Diabetes is an established risk factor for periodontitis.9,10 It leads to a hyper-inflammatory response to the subgingival bacterial challenge and impairs repair. Periodontal destruction can start very early in life in patients with diabetes, and its severity depends on the level of glycemic control.11 Improved diabetes outcomes can result in improved periodontal status and response to therapy. The association between diabetes and periodontitis has been described as two-way; periodontitis has been shown to adversely affect glycemic control in diabetes and contribute to the development of its other complications.12 This is potentially explained by an increase in systemic inflammation, which promotes insulin resistance. Furthermore, the American Diabetes Association (ADA) recommends screening for and treatment of modifiable risk factors for cardiovascular disease in people with diabetes.13 Studies to date support an association between periodontitis and atherosclerotic vascular disease that is independent of known confounders,14 so periodontitis is one of those modifiable risk factors to watch out for.
Many common themes have been described for diabetes and periodontitis. Interestingly, a decade ago, Hein and Small first described the two as “syndemic conditions.”15 The term syndemic was introduced in the mid-1990s to describe a set of two or more linked health problems that synergistically contribute to excess burden in a population. “A syndemic orientation can guide more efficient and effective initiatives, because healthcare providers will not approach diseases as discreet problems and will be prompted to collaborate across and beyond professional boundaries,” Hein and Small noted.
There is a difference between the terms “comorbid” and “syndemic.” It is possible for two diseases to be comorbid but not syndemic. With syndemic conditions, there is some biologic interaction that exacerbates the negative health effects of any of or all the diseases. Thinking of diabetes and periodontitis as syndemic conditions significantly changes the way to understand their association and the way to manage patients affected by these diseases.
The facts are straightforward: type 2 diabetes is preventable and has several easily identifiable risk factors16:
• age > 40 years (or younger for high-risk race/ethnicity individuals)
• high-risk race/ethnicity (African American, Hispanic/Latino, Alaska Native, American Indian, Asian American, or Pacific Islander)
• family history of diabetes (first-degree relative)
• habitual physical inactivity
• hypertension (blood pressure ≥ 140/90 mm Hg or therapy for hypertension)
• dyslipidemia (high-density lipoprotein cholesterol ≤ 35 mg/dl or triglycerides ≥ 250 mg/dl)
• history of gestational diabetes or poly- cystic ovary syndrome
• history of cardiovascular or other diabetes-associated conditions
Management of established diabetes is complex, and achieving treatment goals is challenging. Large numbers of individuals are at risk, and large numbers remain undiagnosed. All stages of prevention are critical in diabetes: primary prevention, which focuses on risk reduction and health promotion; secondary prevention, aimed at early identification and treatment; tertiary prevention, with a goal to improve quality of life and delay terminal complications/death; and even primordial prevention, which is about prevention of risk factors themselves. The conclusion? Every healthcare professional has a responsibility and a contribution to make in the fight against diabetes and its complications, including periodontitis.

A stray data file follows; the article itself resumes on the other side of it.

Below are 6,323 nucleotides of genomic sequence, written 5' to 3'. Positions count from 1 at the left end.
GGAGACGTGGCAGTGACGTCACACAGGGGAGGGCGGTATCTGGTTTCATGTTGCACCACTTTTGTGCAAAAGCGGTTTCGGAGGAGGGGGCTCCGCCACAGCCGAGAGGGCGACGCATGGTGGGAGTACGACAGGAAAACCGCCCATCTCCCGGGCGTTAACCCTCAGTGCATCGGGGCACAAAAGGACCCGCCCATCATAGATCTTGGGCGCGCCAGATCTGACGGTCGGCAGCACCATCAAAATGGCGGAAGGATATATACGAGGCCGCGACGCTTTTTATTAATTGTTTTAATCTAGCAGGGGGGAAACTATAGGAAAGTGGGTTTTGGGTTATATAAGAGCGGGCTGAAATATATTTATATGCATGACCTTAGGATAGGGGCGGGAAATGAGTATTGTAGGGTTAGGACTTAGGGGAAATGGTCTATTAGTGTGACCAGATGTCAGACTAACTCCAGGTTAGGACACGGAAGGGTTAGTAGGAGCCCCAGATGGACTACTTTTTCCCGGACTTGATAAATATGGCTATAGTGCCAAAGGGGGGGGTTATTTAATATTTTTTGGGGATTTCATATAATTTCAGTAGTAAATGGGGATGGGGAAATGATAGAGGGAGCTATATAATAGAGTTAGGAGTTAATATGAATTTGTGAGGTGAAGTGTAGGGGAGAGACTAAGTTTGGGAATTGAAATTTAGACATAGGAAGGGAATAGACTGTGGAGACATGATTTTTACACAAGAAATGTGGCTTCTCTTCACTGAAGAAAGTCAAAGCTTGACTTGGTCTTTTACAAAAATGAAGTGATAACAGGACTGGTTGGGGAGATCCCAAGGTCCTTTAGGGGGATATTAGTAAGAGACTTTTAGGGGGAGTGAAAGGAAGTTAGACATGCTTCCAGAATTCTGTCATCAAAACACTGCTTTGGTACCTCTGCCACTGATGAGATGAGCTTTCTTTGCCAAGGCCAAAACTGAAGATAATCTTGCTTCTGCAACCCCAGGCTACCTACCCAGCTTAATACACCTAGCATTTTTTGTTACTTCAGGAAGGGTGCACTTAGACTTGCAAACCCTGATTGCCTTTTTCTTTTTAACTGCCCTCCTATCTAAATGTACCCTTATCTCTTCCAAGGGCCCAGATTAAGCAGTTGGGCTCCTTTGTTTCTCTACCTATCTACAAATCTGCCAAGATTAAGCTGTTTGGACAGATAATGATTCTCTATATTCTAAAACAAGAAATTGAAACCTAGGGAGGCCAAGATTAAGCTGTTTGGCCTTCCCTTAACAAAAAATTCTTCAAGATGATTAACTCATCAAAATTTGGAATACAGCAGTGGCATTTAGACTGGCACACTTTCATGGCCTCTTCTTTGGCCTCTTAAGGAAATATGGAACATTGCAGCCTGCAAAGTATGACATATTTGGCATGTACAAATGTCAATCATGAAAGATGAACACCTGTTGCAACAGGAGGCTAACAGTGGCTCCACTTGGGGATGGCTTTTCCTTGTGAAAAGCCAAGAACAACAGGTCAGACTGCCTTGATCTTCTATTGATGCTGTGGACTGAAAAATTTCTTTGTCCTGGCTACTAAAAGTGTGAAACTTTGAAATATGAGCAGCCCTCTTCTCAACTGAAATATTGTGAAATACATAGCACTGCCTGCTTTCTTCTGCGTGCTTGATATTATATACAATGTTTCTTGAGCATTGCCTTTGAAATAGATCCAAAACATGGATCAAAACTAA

Diabetes Identification in the Dental Setting
The majority of the adults in the United States visit a dentist at least once a year and return for multiple, often non-emergent, visits. Dental settings can be healthcare locations actively involved in diabetes screening and risk factor assessment. Dental professionals can inform and advise patients, refer those at risk to medical colleagues for diagnostic workup and care, and importantly, follow up on the outcome and continue to educate after a potential diagnosis.
Early evidence for the feasibility of diabetes identification in dental settings came from National Health and Nutrition Examination Survey-based studies17; it afforded the author and colleagues the opportunity to test the concept for the first time prospectively, in a real-life clinic population. The goal was to develop and evaluate the performance of a targeted approach to identify unrecognized dysglycemia (diabetes and prediabetes) among dental patients.18,19 The author and colleagues screened 1,263 dental patients who were not previously told they had diabetes or prediabetes and were 40 years and older, if non-Hispanic white, or 30 years and older, if Hispanic or non-white. A total of 1,121 had at least one self-reported risk factor (family history of diabetes, hypertension, high cholesterol, or overweight/obesity); they continued to receive a periodontal examination and a point-of-care glycated hemoglobin (A1C) test (which would be considered as one of the variables in the identification algorithm). These patients were invited to have a blood draw for a diagnostic test, and 1,097 either returned for a fasting plasma glucose test or had a same-day high-performance liquid chromatography (HPLC) A1C test. Using ADA criteria, 6.6% were identified with potential diabetes and 39.7% with prediabetes.